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Write When You Aren't Writing

The best way to get writing done?

Sit down and write.

The challenge of getting writing done?

Finding enough time to sit down and write.

Some of the best writing advice I’ve seen out there centers around one central theme—just sit down, take the blank page head on, and write. You've seen it, too.  It's great advice. I particularly like this exploration of the  BICHOK method of writing: Butt in chair, hands on keyboard (from publishingcrawl.com).  

Trouble is, I don’t have the luxury of having long hours of blank pages and keyboards and words ahead of me on my average day.  I have work, a toddler, a house to take care of, cats who prefer being fed to not, and obligations crammed into the tiny boxes on my calendar so tightly that I’m  pretty sure they get into fights over the armrest when I’m not looking.

The dirty little secret is that the majority of us are in the same boat.  We may be taking our careers seriously, but we aren't career writers with schedules constructed around that single obligation.  We’re circus performers—juggling jobs like balls, keeping errands and chores in the air like spinning plates, and getting plenty of practice at being schedule contortionists.


So I find that I need to amend that excellent writing advice just a little.

The time when you aren't writing matters, too.  

When you can't be at your computer (or pen and paper or stylus and parchment or whatever the rest of you crazy kids use to write), you can still be an active writer.  While I'm driving to work, making dinner, whatever task occupies my hands but leaves a little bit of my brain untapped, I think about "what next" or "how to fix that plot problem" or "ways to show this or that character's personality."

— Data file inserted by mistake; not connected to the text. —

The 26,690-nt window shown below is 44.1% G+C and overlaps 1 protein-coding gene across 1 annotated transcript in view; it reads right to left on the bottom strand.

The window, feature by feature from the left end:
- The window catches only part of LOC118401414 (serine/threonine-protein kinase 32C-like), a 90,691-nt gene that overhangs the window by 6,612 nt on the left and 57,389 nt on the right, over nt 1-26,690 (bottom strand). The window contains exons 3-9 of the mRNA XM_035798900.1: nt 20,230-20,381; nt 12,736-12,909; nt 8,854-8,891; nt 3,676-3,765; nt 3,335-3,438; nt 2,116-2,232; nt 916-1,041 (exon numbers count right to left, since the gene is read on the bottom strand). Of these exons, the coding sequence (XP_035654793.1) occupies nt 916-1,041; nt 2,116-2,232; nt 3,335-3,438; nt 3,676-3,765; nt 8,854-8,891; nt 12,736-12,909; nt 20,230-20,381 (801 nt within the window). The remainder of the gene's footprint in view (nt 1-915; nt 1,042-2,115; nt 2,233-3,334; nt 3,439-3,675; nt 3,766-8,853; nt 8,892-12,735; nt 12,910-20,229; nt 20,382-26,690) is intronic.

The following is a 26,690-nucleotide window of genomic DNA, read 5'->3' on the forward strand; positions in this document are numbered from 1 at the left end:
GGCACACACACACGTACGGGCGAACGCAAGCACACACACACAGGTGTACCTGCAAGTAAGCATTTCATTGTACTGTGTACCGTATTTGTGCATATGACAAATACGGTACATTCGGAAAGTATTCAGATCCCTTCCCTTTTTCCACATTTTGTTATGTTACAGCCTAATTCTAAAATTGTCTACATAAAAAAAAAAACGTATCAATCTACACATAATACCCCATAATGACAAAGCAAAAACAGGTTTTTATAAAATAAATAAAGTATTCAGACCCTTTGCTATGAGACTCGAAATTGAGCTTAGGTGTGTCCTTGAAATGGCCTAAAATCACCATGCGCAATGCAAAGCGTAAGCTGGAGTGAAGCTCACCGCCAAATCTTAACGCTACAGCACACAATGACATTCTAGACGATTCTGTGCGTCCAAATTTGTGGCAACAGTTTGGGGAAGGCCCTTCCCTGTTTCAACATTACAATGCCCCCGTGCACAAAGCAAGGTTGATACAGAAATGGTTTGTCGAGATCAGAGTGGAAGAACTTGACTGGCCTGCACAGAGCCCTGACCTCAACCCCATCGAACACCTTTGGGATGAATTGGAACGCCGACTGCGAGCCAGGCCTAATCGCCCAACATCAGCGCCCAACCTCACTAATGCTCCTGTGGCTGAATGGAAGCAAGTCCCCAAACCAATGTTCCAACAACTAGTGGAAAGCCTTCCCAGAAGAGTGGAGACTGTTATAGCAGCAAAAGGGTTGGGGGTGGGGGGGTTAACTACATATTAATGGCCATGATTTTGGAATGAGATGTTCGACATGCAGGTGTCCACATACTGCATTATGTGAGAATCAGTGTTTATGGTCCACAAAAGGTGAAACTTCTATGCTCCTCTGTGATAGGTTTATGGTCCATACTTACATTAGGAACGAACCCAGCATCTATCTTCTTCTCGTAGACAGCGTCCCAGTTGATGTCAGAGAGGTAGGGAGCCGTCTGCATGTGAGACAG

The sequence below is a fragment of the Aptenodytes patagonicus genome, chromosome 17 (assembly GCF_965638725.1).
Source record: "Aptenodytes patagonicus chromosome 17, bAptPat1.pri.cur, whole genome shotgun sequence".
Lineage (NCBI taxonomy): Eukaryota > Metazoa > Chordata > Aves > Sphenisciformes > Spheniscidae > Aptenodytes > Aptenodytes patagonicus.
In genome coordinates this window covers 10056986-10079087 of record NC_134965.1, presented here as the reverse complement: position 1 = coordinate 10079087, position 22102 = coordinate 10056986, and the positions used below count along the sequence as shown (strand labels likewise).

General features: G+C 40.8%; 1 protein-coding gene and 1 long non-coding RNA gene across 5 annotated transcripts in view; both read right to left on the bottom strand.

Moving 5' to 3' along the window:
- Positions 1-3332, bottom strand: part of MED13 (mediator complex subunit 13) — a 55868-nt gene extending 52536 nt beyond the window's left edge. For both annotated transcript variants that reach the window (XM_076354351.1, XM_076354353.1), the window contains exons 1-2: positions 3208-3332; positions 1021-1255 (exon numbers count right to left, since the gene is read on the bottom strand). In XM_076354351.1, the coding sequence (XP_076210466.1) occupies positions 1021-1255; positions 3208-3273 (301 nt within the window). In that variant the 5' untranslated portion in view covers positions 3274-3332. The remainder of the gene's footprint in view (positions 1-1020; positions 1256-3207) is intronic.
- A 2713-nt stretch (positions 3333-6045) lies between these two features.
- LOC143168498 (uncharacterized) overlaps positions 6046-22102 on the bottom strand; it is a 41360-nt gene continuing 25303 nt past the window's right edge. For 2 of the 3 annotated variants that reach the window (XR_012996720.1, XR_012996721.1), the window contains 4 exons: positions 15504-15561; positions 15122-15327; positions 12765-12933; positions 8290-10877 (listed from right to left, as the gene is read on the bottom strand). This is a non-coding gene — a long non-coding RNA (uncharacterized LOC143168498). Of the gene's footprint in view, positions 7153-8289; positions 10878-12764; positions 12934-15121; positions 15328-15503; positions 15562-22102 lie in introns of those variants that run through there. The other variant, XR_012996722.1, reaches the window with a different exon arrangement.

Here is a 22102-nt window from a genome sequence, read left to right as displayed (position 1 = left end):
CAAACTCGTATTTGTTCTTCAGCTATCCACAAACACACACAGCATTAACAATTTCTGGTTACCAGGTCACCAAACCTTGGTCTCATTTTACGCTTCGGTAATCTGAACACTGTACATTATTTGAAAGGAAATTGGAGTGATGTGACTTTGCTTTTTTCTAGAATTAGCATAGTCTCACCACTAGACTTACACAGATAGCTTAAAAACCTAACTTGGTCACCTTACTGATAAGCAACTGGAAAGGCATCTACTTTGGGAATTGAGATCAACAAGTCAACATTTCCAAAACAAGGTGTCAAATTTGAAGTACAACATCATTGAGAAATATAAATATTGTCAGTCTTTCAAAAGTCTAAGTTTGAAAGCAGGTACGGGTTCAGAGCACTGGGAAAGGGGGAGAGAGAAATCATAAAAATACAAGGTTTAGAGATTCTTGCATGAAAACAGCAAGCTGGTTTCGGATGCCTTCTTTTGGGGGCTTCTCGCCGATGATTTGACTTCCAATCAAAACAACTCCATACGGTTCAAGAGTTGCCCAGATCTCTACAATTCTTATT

I keep a little blue notebook on me all the time.  When I have a little downtime but not enough to actually dive into writing (especially when I'm at work), I make notes on what I plan to do later.



Though this is a great tool for drafting, I'm finding it's even more helpful for revisions.  I can organize my thoughts and set a plan for what changes I'll make when I do get to my document--so that I don't have spend time on that kind of brainstorming later.  

And it doesn't have to be pretty.  Proof:


Oh, well, that doesn't look too...



Ok, yeah, looks like the scrawlings of a madman.  And I assure you, anything that looks like a formal outline is, um, not actually very formal.  At all.

It's ok.  It helps me focus my thoughts, get the pre-writing stuff out of the way, so that when I get to my computer, there's nothing between me and productivity.  

Do you have any tips for "writing" when you're not writing?  For making the time you have to write count?

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